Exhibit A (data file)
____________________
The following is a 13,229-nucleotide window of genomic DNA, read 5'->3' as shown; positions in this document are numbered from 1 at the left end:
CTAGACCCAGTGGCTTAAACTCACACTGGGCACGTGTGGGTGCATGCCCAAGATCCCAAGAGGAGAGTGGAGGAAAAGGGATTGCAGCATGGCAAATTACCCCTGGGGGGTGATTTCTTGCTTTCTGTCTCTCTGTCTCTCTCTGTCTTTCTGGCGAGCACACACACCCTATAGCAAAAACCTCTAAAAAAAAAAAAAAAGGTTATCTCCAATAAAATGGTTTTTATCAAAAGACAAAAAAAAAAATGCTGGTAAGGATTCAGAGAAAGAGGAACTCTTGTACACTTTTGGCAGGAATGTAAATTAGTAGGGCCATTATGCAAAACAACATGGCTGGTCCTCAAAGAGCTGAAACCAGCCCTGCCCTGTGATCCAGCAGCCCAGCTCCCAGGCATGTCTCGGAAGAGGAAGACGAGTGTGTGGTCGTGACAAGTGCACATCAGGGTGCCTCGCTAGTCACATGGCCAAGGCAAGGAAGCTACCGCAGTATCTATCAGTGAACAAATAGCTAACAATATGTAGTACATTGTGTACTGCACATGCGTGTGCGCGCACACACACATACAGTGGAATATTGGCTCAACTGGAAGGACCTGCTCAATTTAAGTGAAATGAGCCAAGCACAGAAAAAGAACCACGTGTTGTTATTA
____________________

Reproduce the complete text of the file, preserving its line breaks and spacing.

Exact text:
The following is a 13,229-nucleotide window of genomic DNA, read 5'->3' as shown; positions in this document are numbered from 1 at the left end:
CTAGACCCAGTGGCTTAAACTCACACTGGGCACGTGTGGGTGCATGCCCAAGATCCCAAGAGGAGAGTGGAGGAAAAGGGATTGCAGCATGGCAAATTACCCCTGGGGGGTGATTTCTTGCTTTCTGTCTCTCTGTCTCTCTCTGTCTTTCTGGCGAGCACACACACCCTATAGCAAAAACCTCTAAAAAAAAAAAAAAAGGTTATCTCCAATAAAATGGTTTTTATCAAAAGACAAAAAAAAAAATGCTGGTAAGGATTCAGAGAAAGAGGAACTCTTGTACACTTTTGGCAGGAATGTAAATTAGTAGGGCCATTATGCAAAACAACATGGCTGGTCCTCAAAGAGCTGAAACCAGCCCTGCCCTGTGATCCAGCAGCCCAGCTCCCAGGCATGTCTCGGAAGAGGAAGACGAGTGTGTGGTCGTGACAAGTGCACATCAGGGTGCCTCGCTAGTCACATGGCCAAGGCAAGGAAGCTACCGCAGTATCTATCAGTGAACAAATAGCTAACAATATGTAGTACATTGTGTACTGCACATGCGTGTGCGCGCACACACACATACAGTGGAATATTGGCTCAACTGGAAGGACCTGCTCAATTTAAGTGAAATGAGCCAAGCACAGAAAAAGAACCACGTGTTGTTATTA